Tanzania considers applying biotechnology in cotton farming

| | April 10, 2013
This article or excerpt is included in the GLP’s daily curated selection of ideologically diverse news, opinion and analysis of biotechnology innovation.

The following is an excerpt.

The government recognises the potential of modern biotechnology in reviving the country’s cotton industry, the Minister for Water and Irrigation, Professor Jumanne Maghembe, was recently quoted as saying.

Taking part in the panel discussion at the recent Africa Green Revolution Forum (AGRF) on how technological change in agriculture is essential for improving food security and agricultural growth, Prof Maghembe argued that GMOs were one way to increase productivity and boost the income of an African farmer. Prof Maghembe challenged scientists to do research to find out if GMOs are harmful to humans and the environment.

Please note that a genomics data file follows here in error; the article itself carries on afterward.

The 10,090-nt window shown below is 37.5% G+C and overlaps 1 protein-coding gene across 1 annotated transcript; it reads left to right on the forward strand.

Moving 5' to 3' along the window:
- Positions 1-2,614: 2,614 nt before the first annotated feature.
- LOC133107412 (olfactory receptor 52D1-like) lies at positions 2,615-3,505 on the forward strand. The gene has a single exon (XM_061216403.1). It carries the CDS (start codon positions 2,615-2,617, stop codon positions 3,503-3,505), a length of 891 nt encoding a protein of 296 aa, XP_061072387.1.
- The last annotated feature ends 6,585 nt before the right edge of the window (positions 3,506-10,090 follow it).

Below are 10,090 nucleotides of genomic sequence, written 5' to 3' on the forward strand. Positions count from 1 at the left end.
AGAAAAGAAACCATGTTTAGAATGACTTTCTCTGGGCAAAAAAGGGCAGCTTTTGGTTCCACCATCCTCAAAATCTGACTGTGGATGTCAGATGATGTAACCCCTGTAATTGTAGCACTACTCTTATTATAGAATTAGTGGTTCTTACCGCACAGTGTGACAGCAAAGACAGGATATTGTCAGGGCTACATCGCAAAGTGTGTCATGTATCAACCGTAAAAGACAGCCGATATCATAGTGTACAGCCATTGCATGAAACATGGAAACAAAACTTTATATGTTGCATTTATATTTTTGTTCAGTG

“For example, cotton is not a food crop. Why don’t we start with that so that we increase yields and help farmers earn more from this crop?” he asked.

View the original article here: Tanzania Mulls to Start Applying Biotechnology in Cotton Farming

Share via
News on human & agricultural genetics and biotechnology delivered to your inbox.
Optional. Mail on special occasions.
Send this to a friend